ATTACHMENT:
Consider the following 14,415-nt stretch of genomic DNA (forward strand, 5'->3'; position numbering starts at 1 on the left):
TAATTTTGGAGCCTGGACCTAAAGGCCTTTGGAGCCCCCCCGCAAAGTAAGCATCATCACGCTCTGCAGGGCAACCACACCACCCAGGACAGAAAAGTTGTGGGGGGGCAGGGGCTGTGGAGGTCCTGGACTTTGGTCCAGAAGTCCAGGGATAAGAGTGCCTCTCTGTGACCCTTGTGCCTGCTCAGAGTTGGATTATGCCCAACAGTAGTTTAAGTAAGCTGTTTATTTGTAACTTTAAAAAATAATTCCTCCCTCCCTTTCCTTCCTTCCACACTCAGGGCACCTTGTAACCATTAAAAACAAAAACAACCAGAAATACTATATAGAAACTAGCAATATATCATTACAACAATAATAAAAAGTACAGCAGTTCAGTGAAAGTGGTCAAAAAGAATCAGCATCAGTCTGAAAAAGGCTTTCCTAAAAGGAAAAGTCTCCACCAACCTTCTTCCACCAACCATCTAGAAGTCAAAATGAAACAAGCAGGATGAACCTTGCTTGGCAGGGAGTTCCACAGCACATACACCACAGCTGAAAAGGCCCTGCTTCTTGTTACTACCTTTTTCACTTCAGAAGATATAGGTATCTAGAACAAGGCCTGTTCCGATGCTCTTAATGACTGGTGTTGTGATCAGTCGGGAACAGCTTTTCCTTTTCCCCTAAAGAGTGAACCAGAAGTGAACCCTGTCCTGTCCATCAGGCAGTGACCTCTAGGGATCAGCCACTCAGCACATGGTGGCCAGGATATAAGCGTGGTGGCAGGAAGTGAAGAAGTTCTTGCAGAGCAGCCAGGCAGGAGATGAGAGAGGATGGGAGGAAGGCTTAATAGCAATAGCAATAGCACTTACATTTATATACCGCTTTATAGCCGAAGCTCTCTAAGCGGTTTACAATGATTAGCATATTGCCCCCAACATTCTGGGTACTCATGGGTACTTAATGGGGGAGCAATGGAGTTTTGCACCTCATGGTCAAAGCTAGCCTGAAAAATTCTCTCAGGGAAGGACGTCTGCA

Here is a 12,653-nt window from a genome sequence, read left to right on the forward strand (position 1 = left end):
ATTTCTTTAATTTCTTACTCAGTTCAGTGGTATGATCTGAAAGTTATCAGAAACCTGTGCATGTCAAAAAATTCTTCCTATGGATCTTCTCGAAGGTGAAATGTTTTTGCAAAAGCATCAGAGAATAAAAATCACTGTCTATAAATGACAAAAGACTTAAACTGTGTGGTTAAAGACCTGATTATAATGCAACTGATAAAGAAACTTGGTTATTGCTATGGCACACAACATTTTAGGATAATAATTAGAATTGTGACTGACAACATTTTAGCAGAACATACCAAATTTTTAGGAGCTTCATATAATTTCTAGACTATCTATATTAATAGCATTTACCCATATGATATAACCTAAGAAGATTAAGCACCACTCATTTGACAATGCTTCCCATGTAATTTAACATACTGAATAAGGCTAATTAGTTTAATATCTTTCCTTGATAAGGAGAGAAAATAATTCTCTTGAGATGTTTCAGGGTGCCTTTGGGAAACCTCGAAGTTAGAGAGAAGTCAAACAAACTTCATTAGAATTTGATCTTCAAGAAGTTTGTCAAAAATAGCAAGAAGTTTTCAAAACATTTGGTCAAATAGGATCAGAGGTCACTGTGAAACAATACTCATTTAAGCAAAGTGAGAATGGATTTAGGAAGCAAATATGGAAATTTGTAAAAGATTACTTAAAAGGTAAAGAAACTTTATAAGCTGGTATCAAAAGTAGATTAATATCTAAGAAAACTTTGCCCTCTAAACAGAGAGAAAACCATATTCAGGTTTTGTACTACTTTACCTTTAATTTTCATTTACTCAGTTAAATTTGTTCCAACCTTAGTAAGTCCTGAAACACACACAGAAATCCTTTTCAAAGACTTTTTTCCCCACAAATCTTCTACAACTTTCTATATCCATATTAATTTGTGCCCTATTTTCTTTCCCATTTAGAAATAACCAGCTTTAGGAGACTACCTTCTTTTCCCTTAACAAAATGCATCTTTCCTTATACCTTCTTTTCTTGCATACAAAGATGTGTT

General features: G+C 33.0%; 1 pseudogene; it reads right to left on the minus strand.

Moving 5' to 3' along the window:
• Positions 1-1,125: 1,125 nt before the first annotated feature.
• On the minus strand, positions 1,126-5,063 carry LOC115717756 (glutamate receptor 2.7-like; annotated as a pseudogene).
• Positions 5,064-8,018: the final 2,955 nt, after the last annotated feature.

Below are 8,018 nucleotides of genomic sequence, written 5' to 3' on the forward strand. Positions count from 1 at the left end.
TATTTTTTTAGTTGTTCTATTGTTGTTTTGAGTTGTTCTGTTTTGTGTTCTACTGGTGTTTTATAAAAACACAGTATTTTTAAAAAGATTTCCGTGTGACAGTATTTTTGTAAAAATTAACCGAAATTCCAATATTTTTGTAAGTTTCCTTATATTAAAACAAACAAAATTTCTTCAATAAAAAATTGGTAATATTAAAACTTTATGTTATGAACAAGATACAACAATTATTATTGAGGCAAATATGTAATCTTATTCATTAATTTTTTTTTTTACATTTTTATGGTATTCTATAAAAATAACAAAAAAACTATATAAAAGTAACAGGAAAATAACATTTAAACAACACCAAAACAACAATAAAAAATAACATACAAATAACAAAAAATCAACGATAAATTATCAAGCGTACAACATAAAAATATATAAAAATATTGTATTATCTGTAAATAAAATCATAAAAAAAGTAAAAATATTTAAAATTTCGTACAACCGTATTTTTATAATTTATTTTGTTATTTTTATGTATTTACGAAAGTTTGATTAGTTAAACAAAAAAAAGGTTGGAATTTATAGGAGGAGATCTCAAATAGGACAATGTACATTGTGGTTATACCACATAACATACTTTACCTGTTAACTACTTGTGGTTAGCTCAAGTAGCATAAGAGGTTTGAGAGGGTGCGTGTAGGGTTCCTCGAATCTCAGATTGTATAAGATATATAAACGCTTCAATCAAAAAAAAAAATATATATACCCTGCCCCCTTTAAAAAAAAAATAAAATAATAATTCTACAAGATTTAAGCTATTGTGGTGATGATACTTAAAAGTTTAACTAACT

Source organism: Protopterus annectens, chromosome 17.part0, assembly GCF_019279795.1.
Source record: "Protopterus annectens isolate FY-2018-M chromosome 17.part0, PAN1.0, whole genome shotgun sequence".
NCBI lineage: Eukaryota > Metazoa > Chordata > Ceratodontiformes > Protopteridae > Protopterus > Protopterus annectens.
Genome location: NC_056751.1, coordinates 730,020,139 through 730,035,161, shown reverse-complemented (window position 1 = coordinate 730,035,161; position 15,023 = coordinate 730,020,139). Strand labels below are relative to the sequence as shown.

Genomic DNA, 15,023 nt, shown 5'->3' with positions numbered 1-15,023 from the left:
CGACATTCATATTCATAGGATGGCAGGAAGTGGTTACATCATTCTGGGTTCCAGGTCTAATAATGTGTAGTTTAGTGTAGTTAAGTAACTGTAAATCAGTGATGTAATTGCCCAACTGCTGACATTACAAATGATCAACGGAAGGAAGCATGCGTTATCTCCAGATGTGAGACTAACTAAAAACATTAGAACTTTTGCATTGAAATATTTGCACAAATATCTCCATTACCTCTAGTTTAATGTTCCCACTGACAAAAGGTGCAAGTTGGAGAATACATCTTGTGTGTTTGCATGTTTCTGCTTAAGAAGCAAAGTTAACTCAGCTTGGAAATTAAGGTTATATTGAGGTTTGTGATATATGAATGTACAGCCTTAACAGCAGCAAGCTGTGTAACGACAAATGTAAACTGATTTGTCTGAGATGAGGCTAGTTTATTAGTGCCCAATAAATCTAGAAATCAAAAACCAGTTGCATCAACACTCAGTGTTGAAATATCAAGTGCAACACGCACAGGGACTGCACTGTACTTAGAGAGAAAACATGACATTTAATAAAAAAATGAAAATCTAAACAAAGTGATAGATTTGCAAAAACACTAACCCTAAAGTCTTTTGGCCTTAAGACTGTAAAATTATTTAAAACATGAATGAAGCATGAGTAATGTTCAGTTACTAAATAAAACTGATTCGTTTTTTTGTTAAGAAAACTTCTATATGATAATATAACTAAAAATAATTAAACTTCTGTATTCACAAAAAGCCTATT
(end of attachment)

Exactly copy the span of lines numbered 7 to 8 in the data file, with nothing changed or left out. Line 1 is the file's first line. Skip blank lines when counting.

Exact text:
• Positions 1-1,125: 1,125 nt before the first annotated feature.
• On the minus strand, positions 1,126-5,063 carry LOC115717756 (glutamate receptor 2.7-like; annotated as a pseudogene).